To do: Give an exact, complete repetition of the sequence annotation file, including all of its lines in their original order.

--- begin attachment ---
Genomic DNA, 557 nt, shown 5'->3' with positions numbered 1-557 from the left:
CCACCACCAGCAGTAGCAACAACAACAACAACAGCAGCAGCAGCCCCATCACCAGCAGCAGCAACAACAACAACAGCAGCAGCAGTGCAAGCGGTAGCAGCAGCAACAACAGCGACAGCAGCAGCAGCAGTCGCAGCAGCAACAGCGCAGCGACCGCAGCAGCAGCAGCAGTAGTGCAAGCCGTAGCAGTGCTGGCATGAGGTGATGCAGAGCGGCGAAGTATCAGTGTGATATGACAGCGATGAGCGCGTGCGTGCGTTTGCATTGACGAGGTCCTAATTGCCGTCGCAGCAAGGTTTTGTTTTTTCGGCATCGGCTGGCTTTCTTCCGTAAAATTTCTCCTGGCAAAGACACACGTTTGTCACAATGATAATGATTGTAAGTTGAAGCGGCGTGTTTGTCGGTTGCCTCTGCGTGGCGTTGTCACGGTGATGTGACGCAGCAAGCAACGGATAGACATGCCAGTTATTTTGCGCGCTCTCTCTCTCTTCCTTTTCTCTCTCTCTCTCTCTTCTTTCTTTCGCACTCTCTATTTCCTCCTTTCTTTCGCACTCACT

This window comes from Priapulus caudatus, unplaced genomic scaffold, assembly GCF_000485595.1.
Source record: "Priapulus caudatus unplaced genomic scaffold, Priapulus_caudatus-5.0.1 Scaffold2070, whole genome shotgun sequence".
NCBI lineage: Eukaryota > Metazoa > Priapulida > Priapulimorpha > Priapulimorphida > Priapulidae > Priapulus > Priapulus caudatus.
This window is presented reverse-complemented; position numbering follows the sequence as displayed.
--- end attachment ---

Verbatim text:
Genomic DNA, 557 nt, shown 5'->3' with positions numbered 1-557 from the left:
CCACCACCAGCAGTAGCAACAACAACAACAACAGCAGCAGCAGCCCCATCACCAGCAGCAGCAACAACAACAACAGCAGCAGCAGTGCAAGCGGTAGCAGCAGCAACAACAGCGACAGCAGCAGCAGCAGTCGCAGCAGCAACAGCGCAGCGACCGCAGCAGCAGCAGCAGTAGTGCAAGCCGTAGCAGTGCTGGCATGAGGTGATGCAGAGCGGCGAAGTATCAGTGTGATATGACAGCGATGAGCGCGTGCGTGCGTTTGCATTGACGAGGTCCTAATTGCCGTCGCAGCAAGGTTTTGTTTTTTCGGCATCGGCTGGCTTTCTTCCGTAAAATTTCTCCTGGCAAAGACACACGTTTGTCACAATGATAATGATTGTAAGTTGAAGCGGCGTGTTTGTCGGTTGCCTCTGCGTGGCGTTGTCACGGTGATGTGACGCAGCAAGCAACGGATAGACATGCCAGTTATTTTGCGCGCTCTCTCTCTCTTCCTTTTCTCTCTCTCTCTCTCTTCTTTCTTTCGCACTCTCTATTTCCTCCTTTCTTTCGCACTCACT

This window comes from Priapulus caudatus, unplaced genomic scaffold, assembly GCF_000485595.1.
Source record: "Priapulus caudatus unplaced genomic scaffold, Priapulus_caudatus-5.0.1 Scaffold2070, whole genome shotgun sequence".
NCBI lineage: Eukaryota > Metazoa > Priapulida > Priapulimorpha > Priapulimorphida > Priapulidae > Priapulus > Priapulus caudatus.
This window is presented reverse-complemented; position numbering follows the sequence as displayed.